As the nation receives more aid from abroad, both in terms of resources and personnel, there are admittedly increased chances of financial misconduct, and the effectiveness of some of the aid work may be questioned. To address these concerns and facilitate effective aid delivery, youth groups and relief organisations are implementing a social audit of the rescue, relief and reconstruction efforts in order to make the post-disaster efforts more reliable, accountable and effective.

There is much to be learned from these independent voluntary initiatives in terms of disaster preparedness. There is a need for social immunisation by introducing strict guidelines for construction companies, as well as earthquake-preparedness classes, based on the experience of nations like Thailand.

Governments in areas of the globe vulnerable to earthquakes should have strong post-disaster relief mechanisms ready, and the youth should be equipped with basic first-aid training. Furthermore, the technology to act transparently, and democratically should be embedded in each and every step that we as societies decide to take. This use of technology and the mobilisation of youth have the potential to create resilience and keep hope alive even in adverse circumstances.

The article originally appeared in the Opinion section of The Bangkok Post on May 19, 2015.

From Gossips to a Small town paper; Challenges of survival

Originating from country where having access to newspaper is a matter of luxury, it was exhilarating to learn that independent newspaper existed in a village of USA. It was more fascinating to learn that the paper’s history was longer than that of the place.
Nestled among the foothills of beautiful Mt. Rainier, Eatonville enjoys a small town charm and distinctive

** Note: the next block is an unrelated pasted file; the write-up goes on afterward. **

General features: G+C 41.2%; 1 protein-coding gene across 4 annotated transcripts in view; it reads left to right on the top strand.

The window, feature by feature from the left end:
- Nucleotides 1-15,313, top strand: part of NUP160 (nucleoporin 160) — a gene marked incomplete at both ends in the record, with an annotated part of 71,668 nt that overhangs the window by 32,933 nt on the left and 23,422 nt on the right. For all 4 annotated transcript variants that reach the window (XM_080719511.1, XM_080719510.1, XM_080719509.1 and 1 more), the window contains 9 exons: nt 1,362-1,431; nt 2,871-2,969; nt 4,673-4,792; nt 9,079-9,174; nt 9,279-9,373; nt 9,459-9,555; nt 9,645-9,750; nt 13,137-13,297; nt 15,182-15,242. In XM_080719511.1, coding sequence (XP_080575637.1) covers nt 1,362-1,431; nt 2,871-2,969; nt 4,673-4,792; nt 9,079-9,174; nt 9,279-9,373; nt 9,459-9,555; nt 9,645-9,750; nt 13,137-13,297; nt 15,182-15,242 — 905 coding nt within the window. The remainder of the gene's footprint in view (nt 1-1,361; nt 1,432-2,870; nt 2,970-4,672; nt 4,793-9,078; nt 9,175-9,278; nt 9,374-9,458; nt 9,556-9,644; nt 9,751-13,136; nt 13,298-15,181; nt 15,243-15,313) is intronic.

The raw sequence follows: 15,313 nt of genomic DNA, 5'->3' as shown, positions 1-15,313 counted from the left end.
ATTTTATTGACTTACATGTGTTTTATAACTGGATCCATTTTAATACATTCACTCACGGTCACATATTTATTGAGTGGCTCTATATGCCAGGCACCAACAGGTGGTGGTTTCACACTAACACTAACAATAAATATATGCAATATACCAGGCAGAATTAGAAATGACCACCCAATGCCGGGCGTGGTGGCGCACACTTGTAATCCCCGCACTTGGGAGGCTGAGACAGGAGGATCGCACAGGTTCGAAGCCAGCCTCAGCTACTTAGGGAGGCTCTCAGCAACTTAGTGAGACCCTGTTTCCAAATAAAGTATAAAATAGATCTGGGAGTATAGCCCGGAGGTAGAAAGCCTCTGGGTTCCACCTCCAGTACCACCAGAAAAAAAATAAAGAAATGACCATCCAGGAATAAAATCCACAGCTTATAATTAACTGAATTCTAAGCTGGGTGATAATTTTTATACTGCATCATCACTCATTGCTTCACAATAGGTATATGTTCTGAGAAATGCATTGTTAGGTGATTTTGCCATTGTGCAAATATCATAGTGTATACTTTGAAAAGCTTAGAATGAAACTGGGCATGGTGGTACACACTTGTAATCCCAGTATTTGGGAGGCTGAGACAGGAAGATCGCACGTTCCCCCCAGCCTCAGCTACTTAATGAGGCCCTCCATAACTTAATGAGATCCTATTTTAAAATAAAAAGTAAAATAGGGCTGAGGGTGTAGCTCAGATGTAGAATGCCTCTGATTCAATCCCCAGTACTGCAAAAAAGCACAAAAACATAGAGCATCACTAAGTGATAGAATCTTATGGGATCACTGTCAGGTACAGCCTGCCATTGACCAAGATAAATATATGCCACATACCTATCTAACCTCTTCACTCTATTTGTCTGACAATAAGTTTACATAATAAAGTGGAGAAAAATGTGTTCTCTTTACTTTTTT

natural beauty. The paper has a long standing history like the Mt. Rainier. The Eatonville Dispatch has been the voice of South Pierce County since 1893. While, the town of Eatonville was incorporated in 1909.

Our team was lucky to meet the three full time staffs of The Dispatch who are struggling hard to get the paper going. We were able to hear the stories from persons who were involved in the editorial, marketing and the office operation.
The current editor shared about the challenges of transforming the paper from the local Gossip paper to objective paper. It was interesting to learn how the paper had a surviving history of more than 121 years though it was a gossip paper. It was also interesting to learn how ‘gossip’ sales throughout the world.
The experience from the marketing personnel of the paper who faces trouble convincing the advertisers about the tangible changes in the sales was very familiar to what I hear in my home country. It was amazing to know despite that, there are several local business that still advertise.
The revenue model of the paper was new for me. The paper is owned by the law firm which has taken ownership of similar local newspaper from the other parts of the state to publish the legal notices. I never see such sight back at home. It was good to know that legal notices make a good business for the paper.
It was also exciting to learn that how doing journalism in a small-town paper is difficult. People know every other person of the town personally and it becomes hard to write about the person whom we know personally.
It was also wonderful to see 1000 subscribers of the paper in a town which has around 2,815 residents. It was also insightful to learn that the majority of these subscribers are people from the older generation who actually grew up with the paper.

Like all the papers around the world it was good to learn that the paper has its unique strategies to cope up with the changing media landscape and increase its young readership.